For about a year I used Crashplan's subscription service ($12.00 per month at the time) to back up five systems. Then I had a drive crash on my main home desktop, losing a video project on which I had been working for a couple of weeks. "No problem, I say. "I have several backups and one of them is on the cloud." WRONG!! When I went to restore the project the most recent backup I could find of these particular files was four days old, even though Crashplan had been merrily reporting successful daily backups. Needless to say I was not a happy camper, having lost many hours of work that I had to do over. So I contacted support and told them my situation and cancelled my paid subscription. I still use the free version of Crashplan but it is limited to my home network between backup drives on my systems. And any critical or important work I back up manually.

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war59312

Hi,

Quick tip for those backing up large amounts of data (terabytes) to CrashPlan.

You will need to raise the amount of RAM CrashPlan (it's JAVA really) is allowed to use.

Please see this HelpDesk article which explains how to do just that:

https://helpdesk.crashplan.com/entries/22855142-CrashPlan-runs-out-of-memory-and-crashes

Take Care,

Will

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RyanatCode42

Good tip, Will.

Most users won't have to do this, even many with 1 TB or greater backups, but if CrashPlan starts crashing or doing "weird stuff," this is a common cause and solution.

And I would note that you can get help with this from our Customer Champion team at any time for this, so if you're having trouble or aren't familiar with terminal or what have you, we've got your back.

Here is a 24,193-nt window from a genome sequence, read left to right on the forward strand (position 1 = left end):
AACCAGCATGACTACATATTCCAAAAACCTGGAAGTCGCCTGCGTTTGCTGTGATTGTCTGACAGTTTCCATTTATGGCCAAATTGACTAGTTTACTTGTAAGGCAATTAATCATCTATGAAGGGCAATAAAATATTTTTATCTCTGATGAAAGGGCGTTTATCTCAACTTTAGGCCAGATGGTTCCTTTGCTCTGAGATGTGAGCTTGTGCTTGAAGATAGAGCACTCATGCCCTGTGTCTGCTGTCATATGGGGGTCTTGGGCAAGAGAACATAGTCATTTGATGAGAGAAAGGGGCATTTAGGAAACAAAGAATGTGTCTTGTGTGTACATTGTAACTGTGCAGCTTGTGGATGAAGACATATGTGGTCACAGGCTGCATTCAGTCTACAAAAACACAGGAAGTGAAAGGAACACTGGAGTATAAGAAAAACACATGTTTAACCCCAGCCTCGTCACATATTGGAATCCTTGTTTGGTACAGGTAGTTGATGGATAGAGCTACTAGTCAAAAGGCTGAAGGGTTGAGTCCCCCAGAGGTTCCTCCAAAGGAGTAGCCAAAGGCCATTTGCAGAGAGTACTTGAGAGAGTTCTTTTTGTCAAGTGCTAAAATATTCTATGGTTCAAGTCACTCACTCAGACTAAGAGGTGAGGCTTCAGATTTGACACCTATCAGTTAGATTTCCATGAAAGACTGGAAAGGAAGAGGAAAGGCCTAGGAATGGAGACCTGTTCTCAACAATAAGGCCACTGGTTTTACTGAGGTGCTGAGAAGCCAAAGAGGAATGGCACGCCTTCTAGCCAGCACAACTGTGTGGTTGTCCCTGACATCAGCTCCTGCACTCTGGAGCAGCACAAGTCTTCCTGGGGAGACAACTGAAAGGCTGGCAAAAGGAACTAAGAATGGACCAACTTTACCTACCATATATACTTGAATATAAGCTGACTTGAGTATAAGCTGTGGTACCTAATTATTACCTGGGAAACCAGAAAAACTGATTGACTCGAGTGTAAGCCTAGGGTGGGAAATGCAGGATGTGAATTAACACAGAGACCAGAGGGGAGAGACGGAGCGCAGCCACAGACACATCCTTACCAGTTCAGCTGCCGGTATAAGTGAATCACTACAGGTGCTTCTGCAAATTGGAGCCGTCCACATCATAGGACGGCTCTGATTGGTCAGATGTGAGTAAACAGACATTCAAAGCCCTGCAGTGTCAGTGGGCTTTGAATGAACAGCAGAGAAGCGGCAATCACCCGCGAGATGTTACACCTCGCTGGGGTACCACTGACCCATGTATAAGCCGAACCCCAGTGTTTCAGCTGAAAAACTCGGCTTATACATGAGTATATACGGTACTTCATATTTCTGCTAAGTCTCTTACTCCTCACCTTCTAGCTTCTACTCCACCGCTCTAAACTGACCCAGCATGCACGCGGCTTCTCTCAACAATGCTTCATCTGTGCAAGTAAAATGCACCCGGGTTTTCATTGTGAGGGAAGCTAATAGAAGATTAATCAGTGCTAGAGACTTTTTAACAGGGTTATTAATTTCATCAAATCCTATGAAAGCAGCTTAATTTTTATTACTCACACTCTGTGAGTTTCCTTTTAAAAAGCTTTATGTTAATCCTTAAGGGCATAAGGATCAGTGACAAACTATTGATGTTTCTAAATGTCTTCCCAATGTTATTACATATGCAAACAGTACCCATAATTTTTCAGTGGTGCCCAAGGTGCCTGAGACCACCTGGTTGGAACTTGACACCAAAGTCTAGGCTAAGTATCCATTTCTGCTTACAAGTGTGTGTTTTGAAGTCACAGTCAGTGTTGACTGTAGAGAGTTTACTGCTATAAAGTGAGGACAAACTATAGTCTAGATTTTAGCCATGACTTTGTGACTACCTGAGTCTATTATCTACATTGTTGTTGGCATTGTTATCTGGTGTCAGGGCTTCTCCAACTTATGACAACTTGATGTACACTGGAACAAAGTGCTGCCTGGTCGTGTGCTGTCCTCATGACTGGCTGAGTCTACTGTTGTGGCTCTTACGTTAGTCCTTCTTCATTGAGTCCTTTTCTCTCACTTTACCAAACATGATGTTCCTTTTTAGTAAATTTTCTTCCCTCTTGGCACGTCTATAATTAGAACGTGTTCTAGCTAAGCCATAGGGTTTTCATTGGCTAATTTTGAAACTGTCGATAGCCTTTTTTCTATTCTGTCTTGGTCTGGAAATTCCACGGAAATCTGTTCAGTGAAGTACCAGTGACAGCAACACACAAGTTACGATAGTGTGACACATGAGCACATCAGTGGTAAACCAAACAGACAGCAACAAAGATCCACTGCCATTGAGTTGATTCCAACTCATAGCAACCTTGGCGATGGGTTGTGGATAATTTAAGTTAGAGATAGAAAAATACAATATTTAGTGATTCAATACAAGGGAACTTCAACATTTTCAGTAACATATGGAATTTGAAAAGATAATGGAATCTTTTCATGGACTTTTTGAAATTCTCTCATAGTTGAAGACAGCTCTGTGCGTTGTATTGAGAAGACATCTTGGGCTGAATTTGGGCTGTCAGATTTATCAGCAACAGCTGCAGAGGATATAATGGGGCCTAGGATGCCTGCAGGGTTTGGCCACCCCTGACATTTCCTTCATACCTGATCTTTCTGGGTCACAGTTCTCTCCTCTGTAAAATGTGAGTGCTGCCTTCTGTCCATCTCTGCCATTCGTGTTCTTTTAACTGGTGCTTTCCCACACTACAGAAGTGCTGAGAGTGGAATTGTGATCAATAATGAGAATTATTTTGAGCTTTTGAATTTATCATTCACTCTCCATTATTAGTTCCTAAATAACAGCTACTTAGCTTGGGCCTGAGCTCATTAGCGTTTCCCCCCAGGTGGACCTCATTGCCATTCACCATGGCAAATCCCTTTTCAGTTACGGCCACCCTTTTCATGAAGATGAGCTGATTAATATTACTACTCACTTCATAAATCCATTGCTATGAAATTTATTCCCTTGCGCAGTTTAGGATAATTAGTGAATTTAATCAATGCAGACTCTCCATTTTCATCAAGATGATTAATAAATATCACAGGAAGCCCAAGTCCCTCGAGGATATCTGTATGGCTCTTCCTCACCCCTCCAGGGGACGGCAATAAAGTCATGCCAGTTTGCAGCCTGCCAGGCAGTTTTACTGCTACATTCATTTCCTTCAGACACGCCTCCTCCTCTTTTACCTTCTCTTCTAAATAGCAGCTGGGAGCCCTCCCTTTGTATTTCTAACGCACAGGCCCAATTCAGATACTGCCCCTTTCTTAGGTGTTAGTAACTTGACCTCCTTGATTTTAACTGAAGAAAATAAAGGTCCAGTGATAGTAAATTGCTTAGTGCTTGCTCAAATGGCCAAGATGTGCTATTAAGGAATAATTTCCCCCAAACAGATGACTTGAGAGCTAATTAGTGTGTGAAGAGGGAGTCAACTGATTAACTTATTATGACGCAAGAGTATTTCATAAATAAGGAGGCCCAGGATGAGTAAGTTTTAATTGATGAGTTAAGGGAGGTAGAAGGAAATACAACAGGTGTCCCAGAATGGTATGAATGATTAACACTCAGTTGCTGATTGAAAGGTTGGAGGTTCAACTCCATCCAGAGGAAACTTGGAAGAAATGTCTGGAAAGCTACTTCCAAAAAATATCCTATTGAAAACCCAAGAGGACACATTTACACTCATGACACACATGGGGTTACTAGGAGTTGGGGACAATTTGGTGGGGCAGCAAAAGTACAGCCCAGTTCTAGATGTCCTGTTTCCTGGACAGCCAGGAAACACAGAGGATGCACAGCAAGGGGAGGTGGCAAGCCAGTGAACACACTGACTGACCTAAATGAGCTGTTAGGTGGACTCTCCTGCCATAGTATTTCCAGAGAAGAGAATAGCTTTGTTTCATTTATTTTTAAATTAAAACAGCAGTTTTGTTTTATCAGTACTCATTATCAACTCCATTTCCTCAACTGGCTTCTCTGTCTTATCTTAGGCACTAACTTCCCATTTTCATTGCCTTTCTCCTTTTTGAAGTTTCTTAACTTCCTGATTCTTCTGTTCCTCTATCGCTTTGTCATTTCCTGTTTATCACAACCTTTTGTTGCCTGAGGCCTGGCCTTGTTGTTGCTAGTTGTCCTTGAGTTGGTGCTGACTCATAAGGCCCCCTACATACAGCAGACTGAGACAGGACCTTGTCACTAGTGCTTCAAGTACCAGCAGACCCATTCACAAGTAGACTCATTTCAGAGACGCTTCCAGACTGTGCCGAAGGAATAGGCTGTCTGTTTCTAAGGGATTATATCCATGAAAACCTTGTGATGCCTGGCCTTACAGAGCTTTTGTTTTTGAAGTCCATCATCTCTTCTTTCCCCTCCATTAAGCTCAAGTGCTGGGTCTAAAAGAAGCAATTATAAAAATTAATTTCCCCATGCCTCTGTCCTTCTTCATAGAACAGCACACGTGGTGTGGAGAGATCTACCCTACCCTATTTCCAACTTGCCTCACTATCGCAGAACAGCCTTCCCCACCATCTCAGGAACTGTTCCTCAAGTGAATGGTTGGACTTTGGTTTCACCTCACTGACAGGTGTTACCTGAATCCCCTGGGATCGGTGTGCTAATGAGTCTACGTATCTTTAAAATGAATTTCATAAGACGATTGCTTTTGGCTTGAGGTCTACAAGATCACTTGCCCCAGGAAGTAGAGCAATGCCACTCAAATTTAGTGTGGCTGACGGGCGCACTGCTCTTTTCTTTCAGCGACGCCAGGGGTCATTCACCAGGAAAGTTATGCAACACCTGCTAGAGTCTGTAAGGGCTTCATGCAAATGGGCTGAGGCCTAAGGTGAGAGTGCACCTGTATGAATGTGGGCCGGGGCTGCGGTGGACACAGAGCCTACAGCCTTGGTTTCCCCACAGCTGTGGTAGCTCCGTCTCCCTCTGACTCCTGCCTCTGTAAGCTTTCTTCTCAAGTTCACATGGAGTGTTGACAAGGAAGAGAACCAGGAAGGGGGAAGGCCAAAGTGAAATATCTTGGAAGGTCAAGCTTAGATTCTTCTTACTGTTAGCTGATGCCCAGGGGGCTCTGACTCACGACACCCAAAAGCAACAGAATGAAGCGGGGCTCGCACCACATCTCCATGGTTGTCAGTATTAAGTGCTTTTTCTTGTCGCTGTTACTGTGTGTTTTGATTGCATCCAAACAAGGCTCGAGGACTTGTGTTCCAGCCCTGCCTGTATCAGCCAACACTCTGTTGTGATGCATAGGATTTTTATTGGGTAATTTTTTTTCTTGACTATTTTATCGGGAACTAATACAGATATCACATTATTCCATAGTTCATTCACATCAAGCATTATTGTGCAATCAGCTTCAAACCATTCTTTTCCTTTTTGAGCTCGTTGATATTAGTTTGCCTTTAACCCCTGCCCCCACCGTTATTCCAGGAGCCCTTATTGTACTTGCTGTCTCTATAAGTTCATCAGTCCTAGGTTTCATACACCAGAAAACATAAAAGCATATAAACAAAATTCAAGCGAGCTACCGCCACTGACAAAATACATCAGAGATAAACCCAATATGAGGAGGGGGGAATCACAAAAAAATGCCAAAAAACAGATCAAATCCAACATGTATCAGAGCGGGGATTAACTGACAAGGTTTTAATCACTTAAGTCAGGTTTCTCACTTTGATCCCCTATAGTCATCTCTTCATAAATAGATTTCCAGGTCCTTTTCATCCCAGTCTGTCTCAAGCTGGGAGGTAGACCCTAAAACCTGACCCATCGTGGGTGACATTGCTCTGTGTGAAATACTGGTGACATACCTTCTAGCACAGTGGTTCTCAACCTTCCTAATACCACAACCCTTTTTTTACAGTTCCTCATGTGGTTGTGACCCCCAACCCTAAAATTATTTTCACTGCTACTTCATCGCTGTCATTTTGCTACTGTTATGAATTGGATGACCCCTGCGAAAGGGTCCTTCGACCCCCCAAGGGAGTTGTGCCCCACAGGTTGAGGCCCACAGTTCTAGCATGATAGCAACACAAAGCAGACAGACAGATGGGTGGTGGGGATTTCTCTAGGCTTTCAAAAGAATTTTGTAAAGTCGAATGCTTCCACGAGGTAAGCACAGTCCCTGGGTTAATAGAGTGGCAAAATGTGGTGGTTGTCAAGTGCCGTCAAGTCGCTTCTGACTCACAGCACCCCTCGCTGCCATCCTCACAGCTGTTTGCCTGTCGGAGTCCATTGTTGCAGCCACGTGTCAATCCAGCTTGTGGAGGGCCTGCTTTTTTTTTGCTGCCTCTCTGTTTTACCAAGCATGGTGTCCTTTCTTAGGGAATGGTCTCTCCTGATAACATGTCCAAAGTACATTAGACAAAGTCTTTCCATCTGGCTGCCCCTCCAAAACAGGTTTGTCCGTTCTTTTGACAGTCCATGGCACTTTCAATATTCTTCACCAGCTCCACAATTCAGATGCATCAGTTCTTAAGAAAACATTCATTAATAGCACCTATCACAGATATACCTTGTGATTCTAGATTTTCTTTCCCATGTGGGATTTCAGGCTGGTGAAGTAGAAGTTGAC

We're working on native versions that shouldn't require this sort of tweaking in the future.

Ryan

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ddimick

...and Crashplan gets the nod. Backblaze is a great service and I've nothing bad to say about them, but Crashplan provides more flexibility. I'm running their software on a Linux virtual machine that has NFS mounts to my FreeNAS server. They have an article that details how to load up a headless Linux install and use the management client from a Mac/PC. Upload speed seems to max out around 4-5mb/sec, which doesn't max out my bandwidth but is still plenty fast.

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ddimick

BTW I'm backing up ~4.5TB to them, so my initial backup takes _months_. But they never complain about my utilization.

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war59312

Hey,

Been backing 4 computers using 21TB ((4.2 TB) + (34.9 GB) + (16.9 TB) + (48.8 GB) = 21.1817383 terabytes) for 315 days to CrashPlan with no real problems, other than my slow ass upload. Only done about 4% so far, so going to be years. lol

Most important files are good to go though. And besides it's NOT a big deal anyways since all the files are already backed up locally as well.

It's really going to take "forever" sadly since I am adding more data needing backup on a daily basis then I can upload. he-he :)

So until I get at least 100Mbps upload speed I will never finish. oh well. Though I could using CrashPlan's seeding service @ http://support.crashplan.com/doku.php/feature/seed_service

So yeah, no problem backing up TBs of data.

cya,

Will

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RyanatCode42

That IS a lot of data, and it will take a long time to upload 100%.

We don't have any problem with the quantity though, so go for it!

Few things you might want to know about how CrashPlan prioritizes backups. We put most recently changed files first in the backup queue, so stuff that you're adding now will get backed up before CrashPlan goes back to complete other stuff.